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these are the methods i have seen by bypass the optocouplers on various projector models. It looks like most models top most optocoupler is the one you need to bridge to trick the projector.

On my ballast there are 3 optocouplers you can see the top one is not aligned with the others. Is this the one i need to bridge the connections of?

Right now if i use something metal to bridge that optocoupler and turn on the projector, i get at first a flashing red temp light then after a few minutes the lamp and temp light will flash.

Lamp Warning Messages and Lights HP vp6320 Digital Projector - HP Customer Care (United States - English)

The flashing red temp light according to this guide means that the projector is too hot- but there is no bulb so its probably because its not detecting any heat.

I tried putting the temp sensor ( white block in post above) right next to my solder iron to get it warm to see if this would fool it, but it did not work.

the latch detection endstop should be fooled
the rpm color wheel detector should be fooled
in the pic with the latch endstop and the temp sensor is another small circuit board is this a light detection sensor or something ?

Now its just fooling temp sensor and the optocoupler
Attached Images
File Type: jpg lamphack.JPG (39.0 KB, 64 views)
File Type: jpg lamphack2.JPG (79.2 KB, 54 views)
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File Type: jpg lamphack4.JPG (48.6 KB, 47 views)
File Type: jpg lamphack6.JPG (55.8 KB, 45 views)
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Old 4th August 2012, 04:50 AM   #3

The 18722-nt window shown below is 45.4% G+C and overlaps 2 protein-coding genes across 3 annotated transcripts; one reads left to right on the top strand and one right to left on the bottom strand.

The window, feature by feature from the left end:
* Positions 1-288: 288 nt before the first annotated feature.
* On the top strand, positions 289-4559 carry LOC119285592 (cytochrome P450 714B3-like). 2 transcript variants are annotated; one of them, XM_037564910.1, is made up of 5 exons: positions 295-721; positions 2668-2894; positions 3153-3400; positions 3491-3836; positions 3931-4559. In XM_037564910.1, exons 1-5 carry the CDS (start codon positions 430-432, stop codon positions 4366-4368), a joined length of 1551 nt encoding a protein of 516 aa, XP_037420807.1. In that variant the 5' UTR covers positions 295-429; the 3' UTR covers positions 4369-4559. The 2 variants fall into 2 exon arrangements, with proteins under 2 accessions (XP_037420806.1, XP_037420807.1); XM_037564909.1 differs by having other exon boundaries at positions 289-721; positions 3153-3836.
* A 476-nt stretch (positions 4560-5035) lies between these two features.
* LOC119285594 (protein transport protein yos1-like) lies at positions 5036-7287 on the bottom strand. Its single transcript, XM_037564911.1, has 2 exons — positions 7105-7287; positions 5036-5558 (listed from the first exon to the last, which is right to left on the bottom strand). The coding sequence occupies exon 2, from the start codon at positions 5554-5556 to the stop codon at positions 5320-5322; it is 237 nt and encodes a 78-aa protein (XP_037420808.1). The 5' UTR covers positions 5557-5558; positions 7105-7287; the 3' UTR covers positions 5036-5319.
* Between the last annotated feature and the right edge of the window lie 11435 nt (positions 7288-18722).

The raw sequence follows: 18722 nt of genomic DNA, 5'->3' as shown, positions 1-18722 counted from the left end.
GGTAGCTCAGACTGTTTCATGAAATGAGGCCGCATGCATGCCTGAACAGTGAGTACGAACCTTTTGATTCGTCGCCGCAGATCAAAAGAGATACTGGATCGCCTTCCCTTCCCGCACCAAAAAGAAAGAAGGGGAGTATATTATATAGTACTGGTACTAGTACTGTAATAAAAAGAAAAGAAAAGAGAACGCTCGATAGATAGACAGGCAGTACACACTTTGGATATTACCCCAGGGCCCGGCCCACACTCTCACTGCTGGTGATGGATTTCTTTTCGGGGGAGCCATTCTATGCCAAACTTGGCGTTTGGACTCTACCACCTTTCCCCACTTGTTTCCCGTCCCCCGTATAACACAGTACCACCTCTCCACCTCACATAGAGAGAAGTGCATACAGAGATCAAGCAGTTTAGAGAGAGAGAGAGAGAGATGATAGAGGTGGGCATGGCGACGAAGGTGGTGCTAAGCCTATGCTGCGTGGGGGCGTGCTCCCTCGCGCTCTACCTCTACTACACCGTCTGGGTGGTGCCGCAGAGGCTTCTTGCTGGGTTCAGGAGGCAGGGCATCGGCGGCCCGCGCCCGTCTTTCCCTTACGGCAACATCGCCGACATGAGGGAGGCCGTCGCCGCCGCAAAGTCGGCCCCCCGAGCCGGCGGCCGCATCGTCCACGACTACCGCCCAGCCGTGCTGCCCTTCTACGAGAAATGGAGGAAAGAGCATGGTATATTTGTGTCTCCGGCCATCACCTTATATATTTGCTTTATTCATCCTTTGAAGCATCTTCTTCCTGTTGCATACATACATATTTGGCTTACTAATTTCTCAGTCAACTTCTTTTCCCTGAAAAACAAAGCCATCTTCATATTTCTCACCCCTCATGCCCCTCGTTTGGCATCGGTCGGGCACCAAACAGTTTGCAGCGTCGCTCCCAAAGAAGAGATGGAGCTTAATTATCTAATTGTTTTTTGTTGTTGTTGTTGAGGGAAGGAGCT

bgynite is offline bgynite  United States
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Anyone? I got the fan I broke off to run by soldering the black connection to a negative source. I am still getting a flashing red temp light when it starts up and then both lamp and temp light flash.
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Old 8th August 2012, 09:10 AM   #4
bgynite is offline bgynite  United States
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so I soldered the top most optocoupler two connections together which after a little tinkering around did stop the lamp red warning light from going off.

I now just have to fool the thermistor. it is a klixon 250v/7a ys11 model.
The little white box in the three sensors I have in the original post.

http://www.sensata.com/download/motor-ys11.pdf

i learned that a thermistor works by lowering its resistance as it heats up. the computer in the projector is reading this resistance and if its not low enough it knows the projector lamp is not on and if the resistance gets too low then it knows its over heating.

So you just need to know the resistance of this thermistor at the correct operating temp. Then put together the right number of resistors in place of the thermistor.

One problem is I don't have a lamp so i do not know at what temp to reference. I really need to find a data sheet on this thermistor but this is the closest thing I found.